If you are from a country outside the EEA, a Residence Card can permit you to take up work, run a business, assist you in applying for certain benefits and help you re-enter the UK more easily after being overseas. If you are an ‘extended family member’ of an EEA citizen residing in the UK, you must apply for a Residence Card. An extended family member is a family member who is a relative for the EEA national or their spouse or civil partner such as their sibling or a cousin, dependant parents, but in accordance with the EEA Regulations there is no limit as to the distance of the relationship, as long as it can be proven there is a relationship between them. An ‘extended family member’ therefore is not the same as a ‘family member’ and thus the definition of each is found in different parts of the EEA Regulations.
A Residence Card is issued for five years, after which, you can apply for a permanent residence Card.
A Family Permit is a document for nationals that live outside the European Economic Area (EEA) but have a family member living in the UK who is an EEA citizen. The non-EEA national will need to be journeying with the EEA national or joining them in the UK. In the UK, a Family Permit is issued under the Immigration (European Economic Area) Regulations 2006 (UK).
The UK Border Agency has been accused of violating EU law by denying Family Visas for reasons that are not permitted under the Citizens’ Directive, for example, taking into consideration the ‘economic climate in the UK’ and declaring marriages ‘shams’ without making proper inquiries and obtaining supporting evidence for their allegations.
Derivative Residence Card
You’re eligible for a Derivative Residence Card if you’re living in the UK and you are:
- the primary carer of someone who has the right to live in the UK
- the primary carer’s child
- the child of a former European Economic Area (EEA) worker and you are attending school, college or university in the UK
It is not necessary to obtain a Derivative Residence Card if you fall into one of the above categories; however, it will make it easier to re-enter the UK when you go overseas and help you access services and benefits from your local authority.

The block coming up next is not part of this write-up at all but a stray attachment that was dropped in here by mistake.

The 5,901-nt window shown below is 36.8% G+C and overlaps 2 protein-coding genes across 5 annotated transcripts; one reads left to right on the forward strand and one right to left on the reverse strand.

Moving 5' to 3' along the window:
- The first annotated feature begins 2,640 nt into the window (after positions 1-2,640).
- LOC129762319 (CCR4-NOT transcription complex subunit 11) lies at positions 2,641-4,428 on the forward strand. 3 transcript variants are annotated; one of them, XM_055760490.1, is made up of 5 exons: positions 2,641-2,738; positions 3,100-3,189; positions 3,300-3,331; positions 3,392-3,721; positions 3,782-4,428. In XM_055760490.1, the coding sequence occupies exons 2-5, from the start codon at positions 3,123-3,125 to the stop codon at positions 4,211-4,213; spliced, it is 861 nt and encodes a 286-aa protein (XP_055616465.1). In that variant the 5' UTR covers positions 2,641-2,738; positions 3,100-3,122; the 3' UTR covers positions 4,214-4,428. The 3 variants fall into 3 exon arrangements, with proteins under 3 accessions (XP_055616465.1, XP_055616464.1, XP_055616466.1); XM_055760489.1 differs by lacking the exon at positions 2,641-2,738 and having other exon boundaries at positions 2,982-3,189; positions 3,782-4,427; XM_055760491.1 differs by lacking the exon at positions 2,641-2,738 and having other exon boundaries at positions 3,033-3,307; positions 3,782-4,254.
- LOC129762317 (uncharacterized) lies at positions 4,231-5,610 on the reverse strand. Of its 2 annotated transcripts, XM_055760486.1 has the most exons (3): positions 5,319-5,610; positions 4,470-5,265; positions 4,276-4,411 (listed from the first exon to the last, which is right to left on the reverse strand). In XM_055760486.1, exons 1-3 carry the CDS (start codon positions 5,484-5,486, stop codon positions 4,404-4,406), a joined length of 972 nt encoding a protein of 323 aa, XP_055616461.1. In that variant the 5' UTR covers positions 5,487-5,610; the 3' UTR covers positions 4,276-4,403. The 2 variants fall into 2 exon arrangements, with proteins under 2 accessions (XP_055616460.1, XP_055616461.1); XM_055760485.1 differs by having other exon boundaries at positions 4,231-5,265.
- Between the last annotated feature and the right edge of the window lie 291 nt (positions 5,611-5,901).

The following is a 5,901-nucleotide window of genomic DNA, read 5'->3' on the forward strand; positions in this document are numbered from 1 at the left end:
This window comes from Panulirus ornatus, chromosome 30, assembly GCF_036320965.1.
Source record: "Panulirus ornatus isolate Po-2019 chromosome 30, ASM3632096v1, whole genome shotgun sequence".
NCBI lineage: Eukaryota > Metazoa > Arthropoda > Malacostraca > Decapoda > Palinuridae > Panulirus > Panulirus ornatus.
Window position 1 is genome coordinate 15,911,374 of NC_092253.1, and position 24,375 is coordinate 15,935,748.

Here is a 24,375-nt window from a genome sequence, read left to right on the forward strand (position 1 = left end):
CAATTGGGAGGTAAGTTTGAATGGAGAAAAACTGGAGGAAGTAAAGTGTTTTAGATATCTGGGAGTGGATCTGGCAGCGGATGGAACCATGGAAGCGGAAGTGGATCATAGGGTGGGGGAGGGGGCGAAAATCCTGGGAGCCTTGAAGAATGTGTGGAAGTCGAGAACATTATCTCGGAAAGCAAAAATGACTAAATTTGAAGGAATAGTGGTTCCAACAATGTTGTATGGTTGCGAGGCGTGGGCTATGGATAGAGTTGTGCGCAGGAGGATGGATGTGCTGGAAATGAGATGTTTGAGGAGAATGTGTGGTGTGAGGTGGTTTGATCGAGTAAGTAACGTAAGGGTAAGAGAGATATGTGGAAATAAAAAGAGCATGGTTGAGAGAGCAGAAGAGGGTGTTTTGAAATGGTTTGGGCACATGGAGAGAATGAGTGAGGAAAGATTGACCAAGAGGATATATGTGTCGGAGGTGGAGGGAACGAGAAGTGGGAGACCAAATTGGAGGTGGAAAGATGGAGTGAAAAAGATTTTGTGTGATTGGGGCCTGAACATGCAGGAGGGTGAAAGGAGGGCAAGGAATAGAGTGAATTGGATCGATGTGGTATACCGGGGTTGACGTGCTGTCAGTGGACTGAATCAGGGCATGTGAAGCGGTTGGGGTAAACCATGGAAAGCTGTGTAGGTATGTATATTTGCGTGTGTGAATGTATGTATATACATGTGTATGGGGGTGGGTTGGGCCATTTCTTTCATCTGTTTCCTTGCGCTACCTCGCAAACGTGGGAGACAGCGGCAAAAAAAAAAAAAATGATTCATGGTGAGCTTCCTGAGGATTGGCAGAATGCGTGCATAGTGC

You will be able to stay in the UK for as long as the individual you are caring for remains a resident.
Retained Right of Residence
You can apply for a Retained Right of Residence if you have been married to an EEA national and the relationship has ended in divorce, involved domestic violence, or your spouse has died. You can also apply if you have a child in education in the UK, and your partner has died or left the UK and the child continues at school.
Additional requirements are needed if you ended the relationship with the EEA national or you are divorced.
There have been repeated incidences of the UK Border Agency frustrating the process or flat-out refusing to grant the above four entry cards, often expressly in violation of the Immigration (European Economic Area) Regulations 2006, and Citizens' Directive. It is, therefore, imperative to obtain experienced Immigration legal advice from an Immigration Solicitor to ensure your application is not refused and to achieve the best outcome. Because, as you will see in our second blog on this series, if the application is refused, you will not necessarily be able to appeal on a separate argument to remain in the UK such as Human Rights ground Article 8 to respect family life in the UK. This has been illustrated in the new case by the Upper Tribunal released this week, Mirteymour and others (EEA appeals; Human Rights)  UKUT 466 (IAC).
To find out about the applications, process and procedures of EEA Immigration, please phone us on 0207 936 9960. Our highly experienced Immigration solicitors would be happy to discuss your case on the phone and advise you on your position at a cost effective price.